Eric Goddard, Donald Brashear

Catching up with former NHL enforcer Donald Brashear


When you ask hockey fans to name the most fearsome enforcers of the last decade, it’s likely that Donald Brashear would be among the first names mentioned. Yet with enforcers becoming less and less prevalent in the NHL, it seems silly for a professional team to waste $1.4 million of cap space on a guy who doesn’t do anything with his hands but throw punches.

So Brashear found himself shuffled around the depths of the New York Rangers and Atlanta Thrashers’ minor league systems the last two seasons, often being paid handsomely to not play hockey.

Jeff Z. Klein of the New York Times caught up with the fading enforcer in the LNAH (Ligue Nord-Américaine de Hockey), an obscure semipro league inhabited almost entirely by French-speaking players who squeeze 44-game seasons into their lives as they work day jobs. Apparently a point-per-game player in the marginal league, Brashear says he still enjoys being one of the guys and is happy to fight far less frequently. (Although that story included video of an ugly LNAH incident in which Brashear more or less loses his mind.)

The most interesting part of the article revolves around Brashear reflecting on his final seasons and the changing landscape in the NHL.

Q. Your last year, with the Rangers [36 games, 0 goals, 1 assist, minus-9, 73 penalty minutes, 13 fights, 6:15 average ice time], did that go well?

A. Not at all. At some point the role I had to fulfill wasn’t — I didn’t like it anymore. It was more like, “Just get on the ice and fight.” When I met with the coach in the summer before, he was telling me I was going to have all sorts of ice time, but he never gave it to me.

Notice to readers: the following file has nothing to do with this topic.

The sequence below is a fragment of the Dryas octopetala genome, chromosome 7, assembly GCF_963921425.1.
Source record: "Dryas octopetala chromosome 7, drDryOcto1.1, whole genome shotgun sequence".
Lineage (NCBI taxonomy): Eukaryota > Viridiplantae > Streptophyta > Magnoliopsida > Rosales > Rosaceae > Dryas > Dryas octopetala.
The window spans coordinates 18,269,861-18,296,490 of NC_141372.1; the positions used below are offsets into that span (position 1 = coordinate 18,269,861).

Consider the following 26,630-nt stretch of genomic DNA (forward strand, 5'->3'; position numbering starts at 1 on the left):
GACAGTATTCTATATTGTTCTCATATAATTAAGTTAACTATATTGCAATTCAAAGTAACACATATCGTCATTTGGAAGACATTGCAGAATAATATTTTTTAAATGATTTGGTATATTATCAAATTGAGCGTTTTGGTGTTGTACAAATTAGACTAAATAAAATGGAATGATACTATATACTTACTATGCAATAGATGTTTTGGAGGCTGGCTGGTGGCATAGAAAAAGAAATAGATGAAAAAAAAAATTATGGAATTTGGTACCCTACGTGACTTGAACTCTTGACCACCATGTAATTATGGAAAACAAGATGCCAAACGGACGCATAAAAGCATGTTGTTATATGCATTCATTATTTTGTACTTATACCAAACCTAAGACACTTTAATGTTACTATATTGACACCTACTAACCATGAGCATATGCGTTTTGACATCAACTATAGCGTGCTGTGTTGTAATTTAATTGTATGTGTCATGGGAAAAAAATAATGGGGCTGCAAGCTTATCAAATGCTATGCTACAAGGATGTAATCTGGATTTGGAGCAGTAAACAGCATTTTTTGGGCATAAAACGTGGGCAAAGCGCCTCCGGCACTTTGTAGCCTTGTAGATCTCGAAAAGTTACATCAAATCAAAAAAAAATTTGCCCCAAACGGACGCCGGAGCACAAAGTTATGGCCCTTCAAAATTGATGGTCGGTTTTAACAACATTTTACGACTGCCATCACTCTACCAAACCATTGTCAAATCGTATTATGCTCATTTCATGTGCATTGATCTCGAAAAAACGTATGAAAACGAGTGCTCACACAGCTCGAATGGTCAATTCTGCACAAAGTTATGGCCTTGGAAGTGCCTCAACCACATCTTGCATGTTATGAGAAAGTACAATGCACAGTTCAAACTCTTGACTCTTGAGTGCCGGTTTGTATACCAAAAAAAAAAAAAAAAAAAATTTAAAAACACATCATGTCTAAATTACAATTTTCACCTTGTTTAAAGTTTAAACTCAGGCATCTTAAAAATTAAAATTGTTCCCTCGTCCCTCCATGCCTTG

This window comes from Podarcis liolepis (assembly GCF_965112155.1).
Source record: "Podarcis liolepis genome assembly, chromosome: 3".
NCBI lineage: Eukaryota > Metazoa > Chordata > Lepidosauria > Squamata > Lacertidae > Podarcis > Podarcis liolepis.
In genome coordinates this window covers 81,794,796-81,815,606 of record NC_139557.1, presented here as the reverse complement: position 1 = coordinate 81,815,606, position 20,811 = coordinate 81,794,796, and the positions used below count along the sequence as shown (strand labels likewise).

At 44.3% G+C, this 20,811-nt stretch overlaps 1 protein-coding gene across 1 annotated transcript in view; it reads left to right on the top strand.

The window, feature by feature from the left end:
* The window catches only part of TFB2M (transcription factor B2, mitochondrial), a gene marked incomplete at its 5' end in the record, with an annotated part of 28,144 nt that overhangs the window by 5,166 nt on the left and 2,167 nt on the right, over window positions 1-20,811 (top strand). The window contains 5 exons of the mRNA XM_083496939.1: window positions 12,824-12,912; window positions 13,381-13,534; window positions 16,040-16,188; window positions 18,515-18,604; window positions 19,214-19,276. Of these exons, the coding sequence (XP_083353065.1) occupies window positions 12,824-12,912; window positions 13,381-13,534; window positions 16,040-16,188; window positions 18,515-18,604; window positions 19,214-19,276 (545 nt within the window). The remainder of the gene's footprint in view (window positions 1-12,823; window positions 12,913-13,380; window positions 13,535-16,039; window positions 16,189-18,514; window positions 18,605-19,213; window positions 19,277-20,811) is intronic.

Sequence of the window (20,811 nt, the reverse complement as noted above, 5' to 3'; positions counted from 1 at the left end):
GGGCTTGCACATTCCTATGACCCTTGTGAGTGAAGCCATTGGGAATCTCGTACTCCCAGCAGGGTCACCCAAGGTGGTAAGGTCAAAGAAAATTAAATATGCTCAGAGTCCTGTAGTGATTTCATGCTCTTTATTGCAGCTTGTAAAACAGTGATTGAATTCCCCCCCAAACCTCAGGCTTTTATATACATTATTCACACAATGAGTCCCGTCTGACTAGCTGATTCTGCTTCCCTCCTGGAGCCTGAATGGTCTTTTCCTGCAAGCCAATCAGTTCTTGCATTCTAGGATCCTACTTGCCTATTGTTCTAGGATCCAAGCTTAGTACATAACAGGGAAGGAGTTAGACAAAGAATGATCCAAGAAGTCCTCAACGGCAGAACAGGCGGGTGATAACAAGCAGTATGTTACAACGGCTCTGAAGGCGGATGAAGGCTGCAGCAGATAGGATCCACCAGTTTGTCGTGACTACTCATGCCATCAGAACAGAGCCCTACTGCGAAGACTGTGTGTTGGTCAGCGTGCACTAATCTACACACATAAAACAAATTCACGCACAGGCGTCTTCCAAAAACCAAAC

Fighting is not a big part of the game in the N.H.L. right now. If there’s fighting it’s more the middleweight guys. I feel like I played at the right time, and they decided to change the rules, and it was toward the end of my career. I tried to make it last. It was good, and now it’s over.

Read the rest of the interview here.

After 20-game absence, Elias to make season debut for Devils

Patrik Elias
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It took a while, but Patrik Elias‘ campaign is ready to get underway.

Elias, who’s yet to play this year because of a knee injury, says he’ll be in the New Jersey lineup tonight when the Devils host the Blue Jackets at Prudential (per The Record).

The 39-year-old’s presence should provide an emotional lift in front of the home crowd.

A lifelong Devil — only Ken Daneyko and Martin Brodeur have appeared in more games — fans may be witnessing Elias’ last year in uniform. It’s fair to suggest he could be on the verge of retirement, given he’s in the last of a three-year, $16.5 million deal and will turn 40 in April.

As for tonight, it’s not yet official who Elias will play with — or how much he’ll play. He did take line rushes with Jacob Josefson and Stefan Matteau at Tuesday’s practice.

After three-game absence, Johnson back for Bolts this week

Carl Gunnarsson, Tyler Johnson
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The Lightning have a busy stretch of the schedule coming up, with three games in the next four nights.

And it sounds like they’ll get a big lineup reinforcement to help them through it.

Per LA Kings Insider — the Kings are in Tampa tonight — Bolts head coach Jon Cooper confirmed that Tyler Johnson will be back in the lineup “at some point” this week, after missing the last three games with an upper-body injury.

Johnson has been out of the lineup since taking a Dave Bolland hit on Nov. 14. The timing of the injury was lousy, especially since Johnson looked to be rounding into form — after a rough October in which he failed to score a goal and had just five points in 12 games, Johnson was playing well in November, with three goals and five points in his first six games.

There’s no denying the Bolts could use Johnson back in the mix.